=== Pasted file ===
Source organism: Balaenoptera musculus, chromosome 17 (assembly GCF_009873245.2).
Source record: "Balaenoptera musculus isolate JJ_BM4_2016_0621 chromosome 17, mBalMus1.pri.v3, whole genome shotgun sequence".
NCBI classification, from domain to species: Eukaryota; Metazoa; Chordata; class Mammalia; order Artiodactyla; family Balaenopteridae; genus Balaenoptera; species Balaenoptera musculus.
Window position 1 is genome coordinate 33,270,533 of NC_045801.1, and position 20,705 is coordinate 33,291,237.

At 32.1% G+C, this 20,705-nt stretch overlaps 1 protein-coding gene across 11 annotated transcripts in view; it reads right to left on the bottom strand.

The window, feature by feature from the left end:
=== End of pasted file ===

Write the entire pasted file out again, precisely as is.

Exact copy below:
Source organism: Balaenoptera musculus, chromosome 17 (assembly GCF_009873245.2).
Source record: "Balaenoptera musculus isolate JJ_BM4_2016_0621 chromosome 17, mBalMus1.pri.v3, whole genome shotgun sequence".
NCBI classification, from domain to species: Eukaryota; Metazoa; Chordata; class Mammalia; order Artiodactyla; family Balaenopteridae; genus Balaenoptera; species Balaenoptera musculus.
Window position 1 is genome coordinate 33,270,533 of NC_045801.1, and position 20,705 is coordinate 33,291,237.

At 32.1% G+C, this 20,705-nt stretch overlaps 1 protein-coding gene across 11 annotated transcripts in view; it reads right to left on the bottom strand.

The window, feature by feature from the left end: